Sorry about the missed entry last week - too many things to do, not enough progress to talk about. Sorry again that this journal entry will be on the long side and picture free. I'll make it up to you by putting something fun at the end, I promise.
Lately I've been spending a lot of time on general planning - not just for Ice Slider or my new game library project but on everything in general. While I've spent a bit of time on the specific projects I've devoted most of my effort on general personal improvement - my main goal for January. The best way to improve my productivity is to shed off a bunch of bad habits and try to rewrite my own programming to make myself more effective.
It's taken me a bit longer than I'd initially thought; January is well mature now. But it's hard to change to a more organised frame of mind if you have to use your original inorganised mindset to make the switch! Plus given I went into a slump in the second half of 2006, combined with my general high restistance to organisational methods I suppose it's expected (I once scored a perfect zero out of twenty for organisation ability on a career psych test; the psychologist remarked it was the first she'd ever seen).
I've started reading "The 7 Habits of Highly Effective People" by Stephen Covey, and I've been spending a lot of time reading through the articles on Steve Pavilna's Personal Development website (formely runner of Dexterity Software, which he seems to have closed these days). After reading through some of these I've tried to go to the fundamentals and figure out exactly what my life purpose is. You might need to skim through a few of the articles over at the website to understand the context of what "purpose" is in this context.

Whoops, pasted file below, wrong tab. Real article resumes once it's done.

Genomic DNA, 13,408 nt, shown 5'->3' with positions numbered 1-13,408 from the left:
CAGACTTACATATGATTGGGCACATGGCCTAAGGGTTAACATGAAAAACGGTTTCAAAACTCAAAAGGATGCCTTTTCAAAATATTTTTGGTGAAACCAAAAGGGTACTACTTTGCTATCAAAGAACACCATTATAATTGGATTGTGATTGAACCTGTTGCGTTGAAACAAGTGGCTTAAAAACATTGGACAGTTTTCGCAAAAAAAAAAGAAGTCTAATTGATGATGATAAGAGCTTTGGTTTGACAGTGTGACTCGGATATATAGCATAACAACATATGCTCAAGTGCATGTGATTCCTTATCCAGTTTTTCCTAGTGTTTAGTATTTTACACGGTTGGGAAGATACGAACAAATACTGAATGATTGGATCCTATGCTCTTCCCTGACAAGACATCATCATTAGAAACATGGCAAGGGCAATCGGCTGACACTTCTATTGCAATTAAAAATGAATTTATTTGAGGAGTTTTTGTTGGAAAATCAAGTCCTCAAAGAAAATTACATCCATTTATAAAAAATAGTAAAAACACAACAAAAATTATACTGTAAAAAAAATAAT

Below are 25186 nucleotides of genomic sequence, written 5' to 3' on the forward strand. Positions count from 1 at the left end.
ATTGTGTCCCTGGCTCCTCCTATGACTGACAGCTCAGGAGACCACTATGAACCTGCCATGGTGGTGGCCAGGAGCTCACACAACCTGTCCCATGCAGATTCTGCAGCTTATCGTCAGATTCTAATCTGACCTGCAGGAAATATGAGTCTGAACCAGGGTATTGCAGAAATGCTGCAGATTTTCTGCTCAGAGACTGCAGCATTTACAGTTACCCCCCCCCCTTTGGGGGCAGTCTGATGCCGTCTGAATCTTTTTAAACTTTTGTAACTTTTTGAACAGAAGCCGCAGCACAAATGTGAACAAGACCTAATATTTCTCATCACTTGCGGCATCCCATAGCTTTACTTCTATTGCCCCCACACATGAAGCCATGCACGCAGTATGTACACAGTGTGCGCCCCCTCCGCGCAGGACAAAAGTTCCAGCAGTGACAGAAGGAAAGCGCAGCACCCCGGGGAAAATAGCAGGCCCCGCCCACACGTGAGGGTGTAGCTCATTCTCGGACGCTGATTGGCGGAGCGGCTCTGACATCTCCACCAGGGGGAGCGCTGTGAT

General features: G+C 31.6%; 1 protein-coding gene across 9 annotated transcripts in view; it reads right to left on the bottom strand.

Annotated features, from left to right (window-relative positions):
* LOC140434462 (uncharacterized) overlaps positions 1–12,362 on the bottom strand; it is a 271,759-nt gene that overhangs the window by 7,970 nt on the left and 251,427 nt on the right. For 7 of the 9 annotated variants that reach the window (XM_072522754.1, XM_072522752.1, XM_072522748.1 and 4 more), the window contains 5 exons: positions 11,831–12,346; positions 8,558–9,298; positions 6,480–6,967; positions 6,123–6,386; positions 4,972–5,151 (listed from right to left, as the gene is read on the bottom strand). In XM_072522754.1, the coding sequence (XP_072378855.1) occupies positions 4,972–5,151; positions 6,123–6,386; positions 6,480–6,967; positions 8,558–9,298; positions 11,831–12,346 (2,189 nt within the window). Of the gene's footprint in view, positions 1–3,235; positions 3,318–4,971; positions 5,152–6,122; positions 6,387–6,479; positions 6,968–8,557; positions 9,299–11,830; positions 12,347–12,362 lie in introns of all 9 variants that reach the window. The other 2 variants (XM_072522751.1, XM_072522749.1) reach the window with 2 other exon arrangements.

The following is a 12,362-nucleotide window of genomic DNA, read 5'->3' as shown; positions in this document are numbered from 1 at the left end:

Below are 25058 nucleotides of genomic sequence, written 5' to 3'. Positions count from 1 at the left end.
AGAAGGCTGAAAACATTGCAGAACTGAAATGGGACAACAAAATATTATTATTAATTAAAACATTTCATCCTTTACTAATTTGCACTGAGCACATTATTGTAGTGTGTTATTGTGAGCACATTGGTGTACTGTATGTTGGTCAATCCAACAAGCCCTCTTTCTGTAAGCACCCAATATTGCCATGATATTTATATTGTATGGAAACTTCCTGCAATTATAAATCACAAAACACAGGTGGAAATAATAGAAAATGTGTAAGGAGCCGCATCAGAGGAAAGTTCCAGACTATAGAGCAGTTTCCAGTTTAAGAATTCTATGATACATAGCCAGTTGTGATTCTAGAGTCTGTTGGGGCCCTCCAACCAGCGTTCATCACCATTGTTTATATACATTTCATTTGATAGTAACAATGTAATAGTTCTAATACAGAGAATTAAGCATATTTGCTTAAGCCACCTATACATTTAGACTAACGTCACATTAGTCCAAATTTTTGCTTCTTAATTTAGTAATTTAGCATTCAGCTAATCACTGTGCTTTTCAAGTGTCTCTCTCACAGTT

According to both Covey and Pavlina, purpose is central to finding the right balance for your life, and after reading through their explanations I agree. It's something that subconsciously I find I'm questioning in my own choices, especially with the question of what I should do in life. Should I aim to stay in academia, or move back into games full-time. Or perhaps neither? Or maybe both in some sort of balance? I decided to brainstorm my purpose for a while to see what I really felt.
However, I found it very hard to separate out my preconceived notions about what I've always thought I should do from what deep down I beleive is my purpose. I've been hooked on being involved in games for decades, and given I'm nearing the end of my postgrad degree I'm also attached to academia. I can't seem to help noticing that my attempts to define a purpose tend to swing back to encompass both these areas. Is it just because I'm suited to these areas, or am I just retrofitting my present actions to what I think on the surface of my mind should be the answer? It's a difficult question to answer. I've spent a long time thinking about purpose - way longer than Steve Pavlina suggested in his "20 minute" exercise - and haven't yet experienced the "surge of emotion" he wrote signified finding the right answer. Of course, the heat fatigue doesn't help get in the right frame of mind for any emotions other than dog-tiredness [grin].